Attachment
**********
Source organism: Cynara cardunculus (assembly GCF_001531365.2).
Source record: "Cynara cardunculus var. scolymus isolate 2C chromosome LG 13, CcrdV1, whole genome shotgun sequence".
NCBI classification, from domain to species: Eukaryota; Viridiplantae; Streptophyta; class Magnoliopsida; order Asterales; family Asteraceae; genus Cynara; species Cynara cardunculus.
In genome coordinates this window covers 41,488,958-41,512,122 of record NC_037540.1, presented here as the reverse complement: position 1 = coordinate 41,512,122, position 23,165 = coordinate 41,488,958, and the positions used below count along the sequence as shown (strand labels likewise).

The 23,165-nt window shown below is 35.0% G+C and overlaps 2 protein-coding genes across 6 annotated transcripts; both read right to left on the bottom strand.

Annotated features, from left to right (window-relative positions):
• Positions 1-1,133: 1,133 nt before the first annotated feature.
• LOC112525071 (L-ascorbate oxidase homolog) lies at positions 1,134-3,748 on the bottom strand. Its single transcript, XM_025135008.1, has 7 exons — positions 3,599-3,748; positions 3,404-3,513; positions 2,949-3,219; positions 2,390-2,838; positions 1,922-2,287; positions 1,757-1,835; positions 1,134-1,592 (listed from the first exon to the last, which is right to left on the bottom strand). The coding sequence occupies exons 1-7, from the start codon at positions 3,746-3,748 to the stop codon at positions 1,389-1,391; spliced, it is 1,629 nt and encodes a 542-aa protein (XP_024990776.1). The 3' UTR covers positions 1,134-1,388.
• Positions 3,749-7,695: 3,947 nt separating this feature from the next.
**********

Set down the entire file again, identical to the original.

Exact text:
Source organism: Cynara cardunculus (assembly GCF_001531365.2).
Source record: "Cynara cardunculus var. scolymus isolate 2C chromosome LG 13, CcrdV1, whole genome shotgun sequence".
NCBI classification, from domain to species: Eukaryota; Viridiplantae; Streptophyta; class Magnoliopsida; order Asterales; family Asteraceae; genus Cynara; species Cynara cardunculus.
In genome coordinates this window covers 41,488,958-41,512,122 of record NC_037540.1, presented here as the reverse complement: position 1 = coordinate 41,512,122, position 23,165 = coordinate 41,488,958, and the positions used below count along the sequence as shown (strand labels likewise).

The 23,165-nt window shown below is 35.0% G+C and overlaps 2 protein-coding genes across 6 annotated transcripts; both read right to left on the bottom strand.

Annotated features, from left to right (window-relative positions):
• Positions 1-1,133: 1,133 nt before the first annotated feature.
• LOC112525071 (L-ascorbate oxidase homolog) lies at positions 1,134-3,748 on the bottom strand. Its single transcript, XM_025135008.1, has 7 exons — positions 3,599-3,748; positions 3,404-3,513; positions 2,949-3,219; positions 2,390-2,838; positions 1,922-2,287; positions 1,757-1,835; positions 1,134-1,592 (listed from the first exon to the last, which is right to left on the bottom strand). The coding sequence occupies exons 1-7, from the start codon at positions 3,746-3,748 to the stop codon at positions 1,389-1,391; spliced, it is 1,629 nt and encodes a 542-aa protein (XP_024990776.1). The 3' UTR covers positions 1,134-1,388.
• Positions 3,749-7,695: 3,947 nt separating this feature from the next.